Designers and entertaining experts agree: Floral arrangements are a key part of any successful tablescape. Done well, they can even make a room. So it’s important to switch things up seasonally in order to keep your palette fresh and your serveware accented appropriately. Whether you’re a minimalist or addicted to pattern, flowers should help set and refine the mood. But how do you get cut blooms to last during the cold winter months? A dried arrangement could be the perfect solution. We asked some of our favorite floral designers for their tips on perfecting the look of preserved flowers.
First, Dry Your Blooms
We asked Lutfi Janania, founder of Rosalila, what are some of the best flowers for drying and preserving at home.
“The key is to keep the stems as clean and as dry as possible,” Janania says. “I’ve found that allowing them to dry by single stems or small groupings reduces the chance of bacteria and mold growing. Sometimes we spray our botanical ingredients with a vinegar and water mixture—even rubbing alcohol can work.”
Flowers to Try
- Seeded eucalyptus
- Flowering grasses (spikelet)
- Bird of paradise leaves (Strelitzia)
- Banksia proteases
- Tall grasses
- Bracken ferns
- Sponge mushrooms
- Flowers and foliage of your choice
- Floral tape or rubber bands
Step by Step
- Strip excess foliage from flowers and stems.
- Cut stems to the desired length.
- Use a rubber band, wire, or twine to tie the stems together. “My preferred way of manipulating dry materials is by making small hand-wrapped bunches of dehydrated grasses and similar materials using floral tape,” Janania says. “Think of it like a corset—the tighter the bundle, the more snatched the waist.”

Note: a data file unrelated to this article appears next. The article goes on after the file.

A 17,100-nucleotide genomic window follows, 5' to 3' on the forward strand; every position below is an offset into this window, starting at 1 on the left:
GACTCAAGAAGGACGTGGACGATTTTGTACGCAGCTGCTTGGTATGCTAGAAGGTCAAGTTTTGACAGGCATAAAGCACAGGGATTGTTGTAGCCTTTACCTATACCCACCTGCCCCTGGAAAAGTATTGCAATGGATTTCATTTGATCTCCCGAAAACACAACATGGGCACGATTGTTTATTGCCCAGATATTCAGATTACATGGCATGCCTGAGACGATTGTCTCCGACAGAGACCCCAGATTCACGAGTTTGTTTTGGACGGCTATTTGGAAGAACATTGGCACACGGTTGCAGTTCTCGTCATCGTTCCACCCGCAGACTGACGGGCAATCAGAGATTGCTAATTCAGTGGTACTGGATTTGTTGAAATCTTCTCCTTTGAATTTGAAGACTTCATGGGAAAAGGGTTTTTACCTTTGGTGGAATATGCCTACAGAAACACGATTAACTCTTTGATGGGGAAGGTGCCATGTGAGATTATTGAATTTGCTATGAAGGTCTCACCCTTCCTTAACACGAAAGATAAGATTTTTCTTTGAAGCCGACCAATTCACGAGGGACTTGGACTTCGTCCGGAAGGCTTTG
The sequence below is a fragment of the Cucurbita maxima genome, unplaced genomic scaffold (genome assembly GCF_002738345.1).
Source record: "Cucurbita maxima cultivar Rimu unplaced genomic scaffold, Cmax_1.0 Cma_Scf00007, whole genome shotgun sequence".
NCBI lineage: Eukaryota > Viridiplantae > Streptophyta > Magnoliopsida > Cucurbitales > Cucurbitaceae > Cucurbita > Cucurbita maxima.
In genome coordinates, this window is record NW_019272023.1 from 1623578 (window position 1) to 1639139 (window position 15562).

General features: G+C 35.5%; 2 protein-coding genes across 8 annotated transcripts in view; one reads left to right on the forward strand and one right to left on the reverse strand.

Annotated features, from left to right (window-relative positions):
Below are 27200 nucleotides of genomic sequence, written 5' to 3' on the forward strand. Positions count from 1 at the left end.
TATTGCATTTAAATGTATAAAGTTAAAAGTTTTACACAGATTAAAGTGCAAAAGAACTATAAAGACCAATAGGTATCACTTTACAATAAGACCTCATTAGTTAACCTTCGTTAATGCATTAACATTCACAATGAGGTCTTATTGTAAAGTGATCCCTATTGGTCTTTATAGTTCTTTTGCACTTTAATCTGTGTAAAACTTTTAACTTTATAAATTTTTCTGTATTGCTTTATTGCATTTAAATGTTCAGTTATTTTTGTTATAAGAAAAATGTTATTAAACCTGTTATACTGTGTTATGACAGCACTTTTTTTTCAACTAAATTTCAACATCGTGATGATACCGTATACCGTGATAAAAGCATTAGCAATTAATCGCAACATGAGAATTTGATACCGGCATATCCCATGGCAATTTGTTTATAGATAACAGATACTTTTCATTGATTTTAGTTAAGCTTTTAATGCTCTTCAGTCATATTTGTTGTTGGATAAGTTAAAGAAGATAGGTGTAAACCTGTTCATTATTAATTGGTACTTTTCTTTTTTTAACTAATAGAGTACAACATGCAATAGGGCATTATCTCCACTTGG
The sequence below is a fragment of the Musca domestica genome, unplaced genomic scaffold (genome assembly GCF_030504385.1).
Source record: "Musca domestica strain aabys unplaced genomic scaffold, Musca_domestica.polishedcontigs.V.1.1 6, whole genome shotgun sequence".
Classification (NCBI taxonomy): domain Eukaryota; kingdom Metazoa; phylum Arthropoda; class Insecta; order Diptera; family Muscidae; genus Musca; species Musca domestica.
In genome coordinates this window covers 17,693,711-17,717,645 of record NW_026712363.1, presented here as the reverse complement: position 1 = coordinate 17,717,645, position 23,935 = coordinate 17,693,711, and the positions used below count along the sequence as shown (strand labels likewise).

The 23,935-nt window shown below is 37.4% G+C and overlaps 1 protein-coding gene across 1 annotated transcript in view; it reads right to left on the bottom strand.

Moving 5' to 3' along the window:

- Hang them upside down in a dark, dry, well-ventilated area. Keeping the flowers out of direct sunlight will help them retain their color.
- Let them dry for two to three weeks.
- Once dried, take down the flowers and spray with hairspray for protection.
Next, Get Arranging!
Marcie Sherman of Revel & Hearten shares tips on getting the look just right.
“Although arranging with dried flowers can have its challenges, such as the stems being stiff and petals being so fragile, the upside is that you have more freedom on placement,” says Sherman.
What You’ll Need
- Chicken wire or floral foam
- A fun vessel
- A flower frog (optional, for free-standing and ikebana arrangements)
- Create curves. “Dried flowers tend to make a lot of straight lines, but you can form gentler curves by layering multiple items at successively steeper angles.”
- Go low. “Since the tips don’t need to be in water, you can get a stiff product to cascade below the rim of a container by angling stems more horizontally or partially upside down in the chicken wire or other mechanics and covering the tips with other flowers .”
- Embrace monochrome. “If possible, try to use flowers and greenery or grasses that are all within a similar hue, which can really make the arrangement pop, and choose a vase or urn that can conceal chicken wire or a flower frog to secure your stems.”
- Get fresh. “If I have a dried arrangement, I might spruce it up with fresh flowers for a dinner party or other occasion.”
Sean Santiago is ELLE Decor‘s Deputy Editor, covering news, trends and talents in interior design, hospitality, travel, and luxury. He writes the So Courant! column for the magazine and elledecor.com.